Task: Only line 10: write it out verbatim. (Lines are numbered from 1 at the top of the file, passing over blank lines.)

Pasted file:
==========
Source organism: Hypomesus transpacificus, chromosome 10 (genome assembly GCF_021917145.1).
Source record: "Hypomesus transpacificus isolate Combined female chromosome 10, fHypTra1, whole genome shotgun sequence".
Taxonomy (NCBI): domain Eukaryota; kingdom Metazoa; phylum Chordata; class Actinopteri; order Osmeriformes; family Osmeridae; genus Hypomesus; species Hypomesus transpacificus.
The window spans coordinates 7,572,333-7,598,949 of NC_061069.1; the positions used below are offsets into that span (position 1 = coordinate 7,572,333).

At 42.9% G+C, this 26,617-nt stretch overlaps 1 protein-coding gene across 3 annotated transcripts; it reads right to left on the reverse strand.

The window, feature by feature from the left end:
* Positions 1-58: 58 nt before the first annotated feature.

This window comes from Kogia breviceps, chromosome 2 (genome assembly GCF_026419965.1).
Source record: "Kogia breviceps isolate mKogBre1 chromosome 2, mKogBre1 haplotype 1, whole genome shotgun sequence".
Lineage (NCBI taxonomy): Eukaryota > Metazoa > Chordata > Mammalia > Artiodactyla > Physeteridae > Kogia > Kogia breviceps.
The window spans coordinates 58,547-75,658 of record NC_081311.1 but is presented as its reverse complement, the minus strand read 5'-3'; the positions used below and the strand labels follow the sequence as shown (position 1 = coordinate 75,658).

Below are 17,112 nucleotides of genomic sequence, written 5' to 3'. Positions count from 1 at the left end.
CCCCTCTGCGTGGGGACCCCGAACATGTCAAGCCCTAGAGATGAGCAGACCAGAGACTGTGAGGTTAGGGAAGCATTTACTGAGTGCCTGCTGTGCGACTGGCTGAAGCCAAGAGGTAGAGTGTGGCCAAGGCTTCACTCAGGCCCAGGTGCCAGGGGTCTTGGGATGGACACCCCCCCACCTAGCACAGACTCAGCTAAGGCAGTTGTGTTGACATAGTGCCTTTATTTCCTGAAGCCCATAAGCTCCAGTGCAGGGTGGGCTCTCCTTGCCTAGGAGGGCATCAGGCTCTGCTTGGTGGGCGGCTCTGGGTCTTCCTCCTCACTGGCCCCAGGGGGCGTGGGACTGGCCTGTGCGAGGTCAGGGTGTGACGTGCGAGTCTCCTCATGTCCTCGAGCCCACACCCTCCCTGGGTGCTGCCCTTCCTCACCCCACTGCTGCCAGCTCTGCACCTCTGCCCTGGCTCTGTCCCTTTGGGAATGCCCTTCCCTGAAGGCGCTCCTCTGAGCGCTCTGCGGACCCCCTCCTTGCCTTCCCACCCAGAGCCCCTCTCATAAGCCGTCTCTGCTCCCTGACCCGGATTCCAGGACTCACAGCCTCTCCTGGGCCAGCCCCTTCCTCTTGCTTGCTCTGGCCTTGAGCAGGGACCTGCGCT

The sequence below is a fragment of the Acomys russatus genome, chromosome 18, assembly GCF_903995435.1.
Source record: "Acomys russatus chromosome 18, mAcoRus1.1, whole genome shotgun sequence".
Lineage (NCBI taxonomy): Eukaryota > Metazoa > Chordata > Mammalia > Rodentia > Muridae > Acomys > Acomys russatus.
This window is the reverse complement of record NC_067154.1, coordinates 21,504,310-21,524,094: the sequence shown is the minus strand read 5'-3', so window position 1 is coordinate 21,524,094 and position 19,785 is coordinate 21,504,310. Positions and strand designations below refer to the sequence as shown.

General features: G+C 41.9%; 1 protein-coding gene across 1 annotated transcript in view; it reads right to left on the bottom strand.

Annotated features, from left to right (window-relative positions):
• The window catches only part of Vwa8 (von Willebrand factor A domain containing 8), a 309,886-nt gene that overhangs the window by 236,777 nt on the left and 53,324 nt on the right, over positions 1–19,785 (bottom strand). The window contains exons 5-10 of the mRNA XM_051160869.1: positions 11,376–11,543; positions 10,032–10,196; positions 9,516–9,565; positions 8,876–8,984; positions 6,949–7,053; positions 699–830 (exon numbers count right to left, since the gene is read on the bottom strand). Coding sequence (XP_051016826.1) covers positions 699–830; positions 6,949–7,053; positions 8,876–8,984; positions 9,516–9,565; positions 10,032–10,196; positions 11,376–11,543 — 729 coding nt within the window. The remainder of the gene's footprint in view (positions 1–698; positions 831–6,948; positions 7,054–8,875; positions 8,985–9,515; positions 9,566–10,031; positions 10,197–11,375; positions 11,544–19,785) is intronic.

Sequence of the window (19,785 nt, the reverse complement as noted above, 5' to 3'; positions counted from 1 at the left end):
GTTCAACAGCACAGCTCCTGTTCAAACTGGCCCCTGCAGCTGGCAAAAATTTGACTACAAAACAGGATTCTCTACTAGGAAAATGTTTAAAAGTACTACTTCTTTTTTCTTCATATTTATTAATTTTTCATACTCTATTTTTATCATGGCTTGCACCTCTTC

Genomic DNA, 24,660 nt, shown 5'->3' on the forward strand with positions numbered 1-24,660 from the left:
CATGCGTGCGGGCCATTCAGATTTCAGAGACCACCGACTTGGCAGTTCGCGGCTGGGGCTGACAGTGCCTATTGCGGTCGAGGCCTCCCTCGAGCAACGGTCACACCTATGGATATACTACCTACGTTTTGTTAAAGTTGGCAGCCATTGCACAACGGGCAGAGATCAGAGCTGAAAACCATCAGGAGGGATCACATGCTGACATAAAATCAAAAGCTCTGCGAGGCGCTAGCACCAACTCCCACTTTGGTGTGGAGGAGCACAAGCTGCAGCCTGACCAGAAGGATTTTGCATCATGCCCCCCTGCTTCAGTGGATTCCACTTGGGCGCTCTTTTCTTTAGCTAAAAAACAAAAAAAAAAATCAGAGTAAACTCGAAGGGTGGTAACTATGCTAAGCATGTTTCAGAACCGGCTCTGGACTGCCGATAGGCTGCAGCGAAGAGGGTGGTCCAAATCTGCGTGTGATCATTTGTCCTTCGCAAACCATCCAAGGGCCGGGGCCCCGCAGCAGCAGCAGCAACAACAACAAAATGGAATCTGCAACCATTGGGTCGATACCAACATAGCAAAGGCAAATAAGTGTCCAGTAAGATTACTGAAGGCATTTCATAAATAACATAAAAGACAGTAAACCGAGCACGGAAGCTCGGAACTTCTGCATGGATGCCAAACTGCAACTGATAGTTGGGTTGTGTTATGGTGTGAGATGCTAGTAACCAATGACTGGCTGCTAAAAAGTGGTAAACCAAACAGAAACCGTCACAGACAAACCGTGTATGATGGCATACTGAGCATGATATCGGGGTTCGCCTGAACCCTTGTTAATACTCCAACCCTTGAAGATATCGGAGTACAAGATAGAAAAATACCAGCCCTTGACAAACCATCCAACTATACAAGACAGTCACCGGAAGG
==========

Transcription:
Lineage (NCBI taxonomy): Eukaryota > Metazoa > Chordata > Mammalia > Artiodactyla > Physeteridae > Kogia > Kogia breviceps.